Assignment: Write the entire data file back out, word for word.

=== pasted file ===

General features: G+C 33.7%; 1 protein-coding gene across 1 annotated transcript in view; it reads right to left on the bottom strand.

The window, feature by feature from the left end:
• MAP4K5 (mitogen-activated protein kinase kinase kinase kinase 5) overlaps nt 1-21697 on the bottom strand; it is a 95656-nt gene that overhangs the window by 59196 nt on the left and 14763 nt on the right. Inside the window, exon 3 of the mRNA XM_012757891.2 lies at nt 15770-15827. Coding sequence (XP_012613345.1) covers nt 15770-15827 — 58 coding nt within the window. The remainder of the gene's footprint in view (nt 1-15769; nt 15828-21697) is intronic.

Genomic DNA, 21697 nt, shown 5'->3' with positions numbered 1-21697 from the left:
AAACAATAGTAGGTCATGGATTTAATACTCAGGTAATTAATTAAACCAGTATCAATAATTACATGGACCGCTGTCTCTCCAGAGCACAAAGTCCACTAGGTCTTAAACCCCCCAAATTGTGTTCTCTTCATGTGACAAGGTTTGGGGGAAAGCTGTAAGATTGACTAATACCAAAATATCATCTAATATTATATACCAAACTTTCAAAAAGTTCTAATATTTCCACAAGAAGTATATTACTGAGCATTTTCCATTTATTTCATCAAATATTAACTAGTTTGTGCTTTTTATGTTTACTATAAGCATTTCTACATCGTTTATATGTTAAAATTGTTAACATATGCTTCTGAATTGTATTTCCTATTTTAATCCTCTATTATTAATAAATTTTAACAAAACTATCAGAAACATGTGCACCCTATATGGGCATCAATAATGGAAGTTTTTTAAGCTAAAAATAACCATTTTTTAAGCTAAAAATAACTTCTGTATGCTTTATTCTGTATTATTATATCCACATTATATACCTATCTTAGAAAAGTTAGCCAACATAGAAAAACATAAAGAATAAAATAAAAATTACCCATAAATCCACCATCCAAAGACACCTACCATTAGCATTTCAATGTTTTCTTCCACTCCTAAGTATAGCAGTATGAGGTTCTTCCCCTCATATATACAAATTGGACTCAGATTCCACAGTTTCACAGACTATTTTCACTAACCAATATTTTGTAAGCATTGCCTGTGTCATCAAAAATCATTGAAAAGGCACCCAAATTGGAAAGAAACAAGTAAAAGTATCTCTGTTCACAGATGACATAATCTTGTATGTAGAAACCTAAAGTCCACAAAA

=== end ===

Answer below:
General features: G+C 33.7%; 1 protein-coding gene across 1 annotated transcript in view; it reads right to left on the bottom strand.

The window, feature by feature from the left end:
• MAP4K5 (mitogen-activated protein kinase kinase kinase kinase 5) overlaps nt 1-21697 on the bottom strand; it is a 95656-nt gene that overhangs the window by 59196 nt on the left and 14763 nt on the right. Inside the window, exon 3 of the mRNA XM_012757891.2 lies at nt 15770-15827. Coding sequence (XP_012613345.1) covers nt 15770-15827 — 58 coding nt within the window. The remainder of the gene's footprint in view (nt 1-15769; nt 15828-21697) is intronic.

Genomic DNA, 21697 nt, shown 5'->3' with positions numbered 1-21697 from the left:
AAACAATAGTAGGTCATGGATTTAATACTCAGGTAATTAATTAAACCAGTATCAATAATTACATGGACCGCTGTCTCTCCAGAGCACAAAGTCCACTAGGTCTTAAACCCCCCAAATTGTGTTCTCTTCATGTGACAAGGTTTGGGGGAAAGCTGTAAGATTGACTAATACCAAAATATCATCTAATATTATATACCAAACTTTCAAAAAGTTCTAATATTTCCACAAGAAGTATATTACTGAGCATTTTCCATTTATTTCATCAAATATTAACTAGTTTGTGCTTTTTATGTTTACTATAAGCATTTCTACATCGTTTATATGTTAAAATTGTTAACATATGCTTCTGAATTGTATTTCCTATTTTAATCCTCTATTATTAATAAATTTTAACAAAACTATCAGAAACATGTGCACCCTATATGGGCATCAATAATGGAAGTTTTTTAAGCTAAAAATAACCATTTTTTAAGCTAAAAATAACTTCTGTATGCTTTATTCTGTATTATTATATCCACATTATATACCTATCTTAGAAAAGTTAGCCAACATAGAAAAACATAAAGAATAAAATAAAAATTACCCATAAATCCACCATCCAAAGACACCTACCATTAGCATTTCAATGTTTTCTTCCACTCCTAAGTATAGCAGTATGAGGTTCTTCCCCTCATATATACAAATTGGACTCAGATTCCACAGTTTCACAGACTATTTTCACTAACCAATATTTTGTAAGCATTGCCTGTGTCATCAAAAATCATTGAAAAGGCACCCAAATTGGAAAGAAACAAGTAAAAGTATCTCTGTTCACAGATGACATAATCTTGTATGTAGAAACCTAAAGTCCACAAAA